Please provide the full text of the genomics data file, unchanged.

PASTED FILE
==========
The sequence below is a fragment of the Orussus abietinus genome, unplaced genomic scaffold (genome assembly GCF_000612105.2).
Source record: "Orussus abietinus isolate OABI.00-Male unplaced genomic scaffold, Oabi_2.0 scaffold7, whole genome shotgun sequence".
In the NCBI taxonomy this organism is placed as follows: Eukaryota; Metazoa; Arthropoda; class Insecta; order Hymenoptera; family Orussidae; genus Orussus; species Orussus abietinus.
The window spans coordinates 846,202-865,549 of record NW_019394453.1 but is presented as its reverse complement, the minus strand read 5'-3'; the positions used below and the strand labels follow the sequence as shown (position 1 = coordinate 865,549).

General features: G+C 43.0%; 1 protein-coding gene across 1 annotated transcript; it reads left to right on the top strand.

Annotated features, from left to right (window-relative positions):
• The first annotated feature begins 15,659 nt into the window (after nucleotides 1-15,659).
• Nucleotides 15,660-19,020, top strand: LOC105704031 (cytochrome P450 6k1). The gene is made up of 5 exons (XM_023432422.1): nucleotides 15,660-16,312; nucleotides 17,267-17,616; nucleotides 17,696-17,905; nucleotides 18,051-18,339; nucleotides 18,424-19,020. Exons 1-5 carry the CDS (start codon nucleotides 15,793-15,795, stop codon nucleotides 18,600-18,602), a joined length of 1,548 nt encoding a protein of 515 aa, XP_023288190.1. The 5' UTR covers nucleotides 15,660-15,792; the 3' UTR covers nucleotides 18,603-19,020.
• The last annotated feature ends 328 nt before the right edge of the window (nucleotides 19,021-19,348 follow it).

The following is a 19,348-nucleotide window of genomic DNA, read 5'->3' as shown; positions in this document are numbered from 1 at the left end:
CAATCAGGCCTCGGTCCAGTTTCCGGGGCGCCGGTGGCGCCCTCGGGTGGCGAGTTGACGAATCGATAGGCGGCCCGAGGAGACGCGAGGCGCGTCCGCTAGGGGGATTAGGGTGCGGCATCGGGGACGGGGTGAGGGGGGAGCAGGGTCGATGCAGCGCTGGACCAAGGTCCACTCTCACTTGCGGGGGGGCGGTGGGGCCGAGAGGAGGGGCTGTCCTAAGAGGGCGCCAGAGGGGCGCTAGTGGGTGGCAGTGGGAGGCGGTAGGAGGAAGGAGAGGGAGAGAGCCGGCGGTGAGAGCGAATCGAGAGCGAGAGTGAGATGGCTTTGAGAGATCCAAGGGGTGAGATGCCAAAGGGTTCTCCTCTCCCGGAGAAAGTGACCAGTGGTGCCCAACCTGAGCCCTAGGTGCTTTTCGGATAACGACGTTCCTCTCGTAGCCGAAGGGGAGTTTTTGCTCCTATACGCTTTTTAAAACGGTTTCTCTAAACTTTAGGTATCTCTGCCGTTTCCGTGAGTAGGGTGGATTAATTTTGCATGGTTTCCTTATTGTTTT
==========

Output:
The sequence below is a fragment of the Orussus abietinus genome, unplaced genomic scaffold (genome assembly GCF_000612105.2).
Source record: "Orussus abietinus isolate OABI.00-Male unplaced genomic scaffold, Oabi_2.0 scaffold7, whole genome shotgun sequence".
In the NCBI taxonomy this organism is placed as follows: Eukaryota; Metazoa; Arthropoda; class Insecta; order Hymenoptera; family Orussidae; genus Orussus; species Orussus abietinus.
The window spans coordinates 846,202-865,549 of record NW_019394453.1 but is presented as its reverse complement, the minus strand read 5'-3'; the positions used below and the strand labels follow the sequence as shown (position 1 = coordinate 865,549).

General features: G+C 43.0%; 1 protein-coding gene across 1 annotated transcript; it reads left to right on the top strand.

Annotated features, from left to right (window-relative positions):
• The first annotated feature begins 15,659 nt into the window (after nucleotides 1-15,659).
• Nucleotides 15,660-19,020, top strand: LOC105704031 (cytochrome P450 6k1). The gene is made up of 5 exons (XM_023432422.1): nucleotides 15,660-16,312; nucleotides 17,267-17,616; nucleotides 17,696-17,905; nucleotides 18,051-18,339; nucleotides 18,424-19,020. Exons 1-5 carry the CDS (start codon nucleotides 15,793-15,795, stop codon nucleotides 18,600-18,602), a joined length of 1,548 nt encoding a protein of 515 aa, XP_023288190.1. The 5' UTR covers nucleotides 15,660-15,792; the 3' UTR covers nucleotides 18,603-19,020.
• The last annotated feature ends 328 nt before the right edge of the window (nucleotides 19,021-19,348 follow it).

The following is a 19,348-nucleotide window of genomic DNA, read 5'->3' as shown; positions in this document are numbered from 1 at the left end:
CAATCAGGCCTCGGTCCAGTTTCCGGGGCGCCGGTGGCGCCCTCGGGTGGCGAGTTGACGAATCGATAGGCGGCCCGAGGAGACGCGAGGCGCGTCCGCTAGGGGGATTAGGGTGCGGCATCGGGGACGGGGTGAGGGGGGAGCAGGGTCGATGCAGCGCTGGACCAAGGTCCACTCTCACTTGCGGGGGGGCGGTGGGGCCGAGAGGAGGGGCTGTCCTAAGAGGGCGCCAGAGGGGCGCTAGTGGGTGGCAGTGGGAGGCGGTAGGAGGAAGGAGAGGGAGAGAGCCGGCGGTGAGAGCGAATCGAGAGCGAGAGTGAGATGGCTTTGAGAGATCCAAGGGGTGAGATGCCAAAGGGTTCTCCTCTCCCGGAGAAAGTGACCAGTGGTGCCCAACCTGAGCCCTAGGTGCTTTTCGGATAACGACGTTCCTCTCGTAGCCGAAGGGGAGTTTTTGCTCCTATACGCTTTTTAAAACGGTTTCTCTAAACTTTAGGTATCTCTGCCGTTTCCGTGAGTAGGGTGGATTAATTTTGCATGGTTTCCTTATTGTTTT